Recently, I have encountered an article that also discusses plastic surgery as a shopping venture. The writer had decided to do her own experiment, and she went to three different plastic surgeons of all different price levels that she found in various ways to have them ‘diagnose’ her. They pointed out all of her flaws, prescribed treatments that they thought she definitely needed to complete her life. Each of these doctors did so within a consultation. A consultation by its very nature is not binding. You stop in, get all of the facts, prices, etc., and then leave to think it over. In essence, this is the shopping process. Many women scour doctor ratings, advertisements, listings, to find one that suits her needs, making a huge spectacle of the shopping process. The women who wrote the article decided against any of the procedures recommended to her, which I found very relieving. After all of the self-confidence-shattering that must, and seemed to from her account, go on in these consultation rooms, it’s a wonder someone isn’t convinced by the time they walk out the doors. After being told enough times that your nose has a bump in it, it’s hard to feel good about yourself if you do nothing about it.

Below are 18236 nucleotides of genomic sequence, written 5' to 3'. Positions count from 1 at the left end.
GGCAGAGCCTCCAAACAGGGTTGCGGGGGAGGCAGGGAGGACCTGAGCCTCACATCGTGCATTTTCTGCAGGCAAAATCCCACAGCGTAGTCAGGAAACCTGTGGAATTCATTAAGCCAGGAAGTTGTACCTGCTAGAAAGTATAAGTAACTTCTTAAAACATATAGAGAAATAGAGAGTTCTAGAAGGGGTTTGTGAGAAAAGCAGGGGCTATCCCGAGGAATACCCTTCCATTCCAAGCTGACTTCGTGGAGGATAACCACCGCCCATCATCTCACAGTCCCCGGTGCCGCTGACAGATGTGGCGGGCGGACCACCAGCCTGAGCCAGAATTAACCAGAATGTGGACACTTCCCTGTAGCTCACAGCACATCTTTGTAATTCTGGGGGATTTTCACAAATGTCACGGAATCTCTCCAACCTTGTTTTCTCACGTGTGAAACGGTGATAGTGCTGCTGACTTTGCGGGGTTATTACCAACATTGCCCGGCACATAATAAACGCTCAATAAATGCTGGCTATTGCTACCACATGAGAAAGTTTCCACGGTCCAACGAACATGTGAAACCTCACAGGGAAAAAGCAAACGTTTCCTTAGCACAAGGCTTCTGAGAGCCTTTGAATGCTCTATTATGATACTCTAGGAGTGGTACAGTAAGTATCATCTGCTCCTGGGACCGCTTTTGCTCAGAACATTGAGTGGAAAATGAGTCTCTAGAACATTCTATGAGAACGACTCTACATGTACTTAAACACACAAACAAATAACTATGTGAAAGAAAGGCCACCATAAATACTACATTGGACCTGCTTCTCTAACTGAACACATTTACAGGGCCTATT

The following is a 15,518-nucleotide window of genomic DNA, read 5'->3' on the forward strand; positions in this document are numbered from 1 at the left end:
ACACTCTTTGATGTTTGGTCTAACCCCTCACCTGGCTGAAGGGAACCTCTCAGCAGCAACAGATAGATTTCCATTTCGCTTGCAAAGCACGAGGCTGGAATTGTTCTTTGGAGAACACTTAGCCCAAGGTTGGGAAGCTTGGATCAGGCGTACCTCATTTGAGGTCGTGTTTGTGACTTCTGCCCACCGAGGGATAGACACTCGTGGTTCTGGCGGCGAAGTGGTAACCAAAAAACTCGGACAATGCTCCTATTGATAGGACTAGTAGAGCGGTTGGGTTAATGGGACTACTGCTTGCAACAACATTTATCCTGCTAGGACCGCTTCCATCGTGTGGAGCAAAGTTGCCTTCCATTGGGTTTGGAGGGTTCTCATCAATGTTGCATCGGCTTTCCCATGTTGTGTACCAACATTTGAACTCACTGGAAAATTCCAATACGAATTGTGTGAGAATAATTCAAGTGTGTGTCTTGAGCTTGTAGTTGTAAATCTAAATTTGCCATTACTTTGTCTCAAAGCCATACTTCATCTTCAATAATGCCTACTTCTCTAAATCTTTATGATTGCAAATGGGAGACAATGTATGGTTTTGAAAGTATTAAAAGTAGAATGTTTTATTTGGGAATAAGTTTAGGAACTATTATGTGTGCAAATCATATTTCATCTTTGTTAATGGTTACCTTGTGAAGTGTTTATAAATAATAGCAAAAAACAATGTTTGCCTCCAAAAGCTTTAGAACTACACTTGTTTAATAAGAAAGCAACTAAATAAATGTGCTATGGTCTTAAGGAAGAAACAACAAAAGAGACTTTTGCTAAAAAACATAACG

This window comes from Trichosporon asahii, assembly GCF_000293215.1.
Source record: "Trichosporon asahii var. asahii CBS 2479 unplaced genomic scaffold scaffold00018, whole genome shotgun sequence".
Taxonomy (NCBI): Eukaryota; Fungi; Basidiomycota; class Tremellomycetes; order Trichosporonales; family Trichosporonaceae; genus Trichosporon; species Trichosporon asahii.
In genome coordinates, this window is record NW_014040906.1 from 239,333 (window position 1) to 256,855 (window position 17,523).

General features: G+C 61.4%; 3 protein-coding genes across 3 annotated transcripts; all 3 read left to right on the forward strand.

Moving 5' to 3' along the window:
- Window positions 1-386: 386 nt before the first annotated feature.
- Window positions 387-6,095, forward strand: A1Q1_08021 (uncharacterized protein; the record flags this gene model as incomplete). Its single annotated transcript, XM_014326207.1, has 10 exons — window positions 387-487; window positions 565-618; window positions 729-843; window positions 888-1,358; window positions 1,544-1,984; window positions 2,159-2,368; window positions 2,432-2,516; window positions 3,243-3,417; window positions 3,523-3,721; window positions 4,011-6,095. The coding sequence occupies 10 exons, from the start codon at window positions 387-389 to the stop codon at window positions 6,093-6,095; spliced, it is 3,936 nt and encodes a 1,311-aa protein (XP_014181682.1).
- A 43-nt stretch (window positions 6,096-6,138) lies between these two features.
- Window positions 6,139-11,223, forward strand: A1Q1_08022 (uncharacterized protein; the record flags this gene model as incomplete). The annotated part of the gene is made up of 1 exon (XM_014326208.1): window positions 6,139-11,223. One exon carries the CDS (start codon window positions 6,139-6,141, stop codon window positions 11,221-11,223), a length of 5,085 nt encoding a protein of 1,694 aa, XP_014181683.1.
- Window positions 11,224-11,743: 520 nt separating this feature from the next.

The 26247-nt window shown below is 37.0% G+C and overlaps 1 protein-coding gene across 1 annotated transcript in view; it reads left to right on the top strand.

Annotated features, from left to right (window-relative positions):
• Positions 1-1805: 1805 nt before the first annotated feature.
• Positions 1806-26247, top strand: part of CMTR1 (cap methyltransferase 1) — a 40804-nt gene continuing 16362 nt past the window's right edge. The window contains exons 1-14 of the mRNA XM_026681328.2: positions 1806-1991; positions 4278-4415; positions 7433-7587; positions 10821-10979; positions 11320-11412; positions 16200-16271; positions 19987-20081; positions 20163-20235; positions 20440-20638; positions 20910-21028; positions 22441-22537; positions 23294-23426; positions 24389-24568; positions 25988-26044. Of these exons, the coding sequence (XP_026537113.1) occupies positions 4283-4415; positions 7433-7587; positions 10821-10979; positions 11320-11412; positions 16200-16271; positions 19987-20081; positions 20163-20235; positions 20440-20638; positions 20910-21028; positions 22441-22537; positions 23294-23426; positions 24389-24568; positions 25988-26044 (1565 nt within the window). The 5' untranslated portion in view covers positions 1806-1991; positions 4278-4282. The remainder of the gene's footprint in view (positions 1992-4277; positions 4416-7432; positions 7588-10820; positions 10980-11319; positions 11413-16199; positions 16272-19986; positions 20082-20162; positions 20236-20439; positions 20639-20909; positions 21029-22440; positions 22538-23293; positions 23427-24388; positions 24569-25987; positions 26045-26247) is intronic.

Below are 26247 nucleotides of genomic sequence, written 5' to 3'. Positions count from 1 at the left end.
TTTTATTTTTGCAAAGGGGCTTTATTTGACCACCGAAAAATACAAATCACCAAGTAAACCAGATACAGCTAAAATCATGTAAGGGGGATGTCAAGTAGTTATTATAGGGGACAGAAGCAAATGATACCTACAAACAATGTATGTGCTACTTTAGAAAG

The doctors participating in this also play into Marx’s concept that social interactions have been turned into commodities. Not only are they selling themselves and the right to see them, but they are doing so to commodify beauty. They commodify beauty, reinforce the very idea of the consumer attitude, and contribute to the very literal aestheticization of every day life, including us. From earlier discussions, they are also helping to create and maintain imagined communities of ‘beautiful people,’ that know/believe they are part of an elite community of gorgeous people all over the world, while alienating those with ‘inferior’ looks (not that they say this, but how can we be perfect if we haven’t had work done? No one is perfect from the get-go).